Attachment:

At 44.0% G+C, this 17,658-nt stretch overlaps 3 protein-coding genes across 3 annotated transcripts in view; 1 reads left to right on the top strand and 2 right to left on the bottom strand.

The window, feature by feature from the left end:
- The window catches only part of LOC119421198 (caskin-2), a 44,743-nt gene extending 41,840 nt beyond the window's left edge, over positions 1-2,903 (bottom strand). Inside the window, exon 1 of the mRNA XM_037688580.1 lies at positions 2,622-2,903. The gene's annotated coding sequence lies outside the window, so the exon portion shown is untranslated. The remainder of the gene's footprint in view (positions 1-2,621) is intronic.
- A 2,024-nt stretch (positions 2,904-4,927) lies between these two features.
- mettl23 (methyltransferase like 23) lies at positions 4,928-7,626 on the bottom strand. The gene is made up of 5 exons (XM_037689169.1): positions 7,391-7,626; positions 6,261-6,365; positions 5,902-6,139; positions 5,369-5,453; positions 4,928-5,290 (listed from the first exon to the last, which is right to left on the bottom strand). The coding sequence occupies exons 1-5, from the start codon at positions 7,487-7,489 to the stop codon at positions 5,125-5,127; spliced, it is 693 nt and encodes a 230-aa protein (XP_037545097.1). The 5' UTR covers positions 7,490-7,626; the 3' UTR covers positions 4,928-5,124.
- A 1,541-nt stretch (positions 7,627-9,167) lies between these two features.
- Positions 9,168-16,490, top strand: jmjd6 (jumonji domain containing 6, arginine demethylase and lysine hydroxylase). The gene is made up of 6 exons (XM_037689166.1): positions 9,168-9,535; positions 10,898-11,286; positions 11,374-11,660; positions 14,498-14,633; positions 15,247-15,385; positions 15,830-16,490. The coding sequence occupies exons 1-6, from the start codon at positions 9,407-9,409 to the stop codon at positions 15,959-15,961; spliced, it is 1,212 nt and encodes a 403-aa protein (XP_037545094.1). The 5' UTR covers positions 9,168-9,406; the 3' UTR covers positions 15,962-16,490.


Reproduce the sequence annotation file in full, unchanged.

At 44.0% G+C, this 17,658-nt stretch overlaps 3 protein-coding genes across 3 annotated transcripts in view; 1 reads left to right on the top strand and 2 right to left on the bottom strand.

The window, feature by feature from the left end:
- The window catches only part of LOC119421198 (caskin-2), a 44,743-nt gene extending 41,840 nt beyond the window's left edge, over positions 1-2,903 (bottom strand). Inside the window, exon 1 of the mRNA XM_037688580.1 lies at positions 2,622-2,903. The gene's annotated coding sequence lies outside the window, so the exon portion shown is untranslated. The remainder of the gene's footprint in view (positions 1-2,621) is intronic.
- A 2,024-nt stretch (positions 2,904-4,927) lies between these two features.
- mettl23 (methyltransferase like 23) lies at positions 4,928-7,626 on the bottom strand. The gene is made up of 5 exons (XM_037689169.1): positions 7,391-7,626; positions 6,261-6,365; positions 5,902-6,139; positions 5,369-5,453; positions 4,928-5,290 (listed from the first exon to the last, which is right to left on the bottom strand). The coding sequence occupies exons 1-5, from the start codon at positions 7,487-7,489 to the stop codon at positions 5,125-5,127; spliced, it is 693 nt and encodes a 230-aa protein (XP_037545097.1). The 5' UTR covers positions 7,490-7,626; the 3' UTR covers positions 4,928-5,124.
- A 1,541-nt stretch (positions 7,627-9,167) lies between these two features.
- Positions 9,168-16,490, top strand: jmjd6 (jumonji domain containing 6, arginine demethylase and lysine hydroxylase). The gene is made up of 6 exons (XM_037689166.1): positions 9,168-9,535; positions 10,898-11,286; positions 11,374-11,660; positions 14,498-14,633; positions 15,247-15,385; positions 15,830-16,490. The coding sequence occupies exons 1-6, from the start codon at positions 9,407-9,409 to the stop codon at positions 15,959-15,961; spliced, it is 1,212 nt and encodes a 403-aa protein (XP_037545094.1). The 5' UTR covers positions 9,168-9,406; the 3' UTR covers positions 15,962-16,490.